- Inventory number
- Goya y Lucientes, Francisco de (Spanish)
- The Grape Harvest, or Autumn
- 267,5 cm x 190,5 cm
- On display
- Pintado en el otoño de 1786. Transferido entre 1856-1857 desde la Real Fábrica de Tapices de Santa Bárbara, Madrid, al Palacio Real (sótanos del oficio de tapicería). Ingresó en el Prado por reales órdenes de 18.1 y 9.2. de 1870.
Dressed in yellow clothes that symbolize autumn, a young man sitting on a stone offers a cluster of black grapes to a lady. A boy is eager to reach the offered fruit, which is reserved for the adults. A woman stands next to them, holding a grape basket on her head, much like the classical allegory of the goddess Ceres with fruit on her head. Some grape harvesters are behind them, next to the grapevine that leads to a valley crowned with the suggestion of mountains in the background.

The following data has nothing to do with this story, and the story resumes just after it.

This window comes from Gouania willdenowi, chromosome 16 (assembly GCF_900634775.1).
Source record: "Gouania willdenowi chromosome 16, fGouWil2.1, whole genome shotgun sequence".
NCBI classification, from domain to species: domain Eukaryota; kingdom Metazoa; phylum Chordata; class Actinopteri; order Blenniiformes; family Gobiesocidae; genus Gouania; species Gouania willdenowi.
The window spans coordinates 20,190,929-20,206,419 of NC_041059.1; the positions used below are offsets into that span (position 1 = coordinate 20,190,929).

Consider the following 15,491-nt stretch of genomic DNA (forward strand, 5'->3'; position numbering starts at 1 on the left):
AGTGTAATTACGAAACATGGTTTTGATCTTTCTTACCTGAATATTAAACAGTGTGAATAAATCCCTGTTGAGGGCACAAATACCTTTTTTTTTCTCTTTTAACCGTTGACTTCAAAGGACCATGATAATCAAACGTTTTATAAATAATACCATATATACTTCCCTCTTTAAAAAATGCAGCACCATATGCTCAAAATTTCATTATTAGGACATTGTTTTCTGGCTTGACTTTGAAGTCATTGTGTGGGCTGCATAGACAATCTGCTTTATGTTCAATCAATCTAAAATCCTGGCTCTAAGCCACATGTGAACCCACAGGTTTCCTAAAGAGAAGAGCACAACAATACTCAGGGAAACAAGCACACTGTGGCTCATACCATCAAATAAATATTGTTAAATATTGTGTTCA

Here, following Western painting's traditional iconography, the grape harvest is an allegory of autumn. This is one of the most beautiful and best-known compositions from all of Goya's cartoon series. It's pyramidal structure, and the figures that recall ancient statuary, define the artist's study of the classical artistic tradition.
This cartoon was for one of the tapestries intended for the Prince of Asturias' dining room at the El Pardo Palace.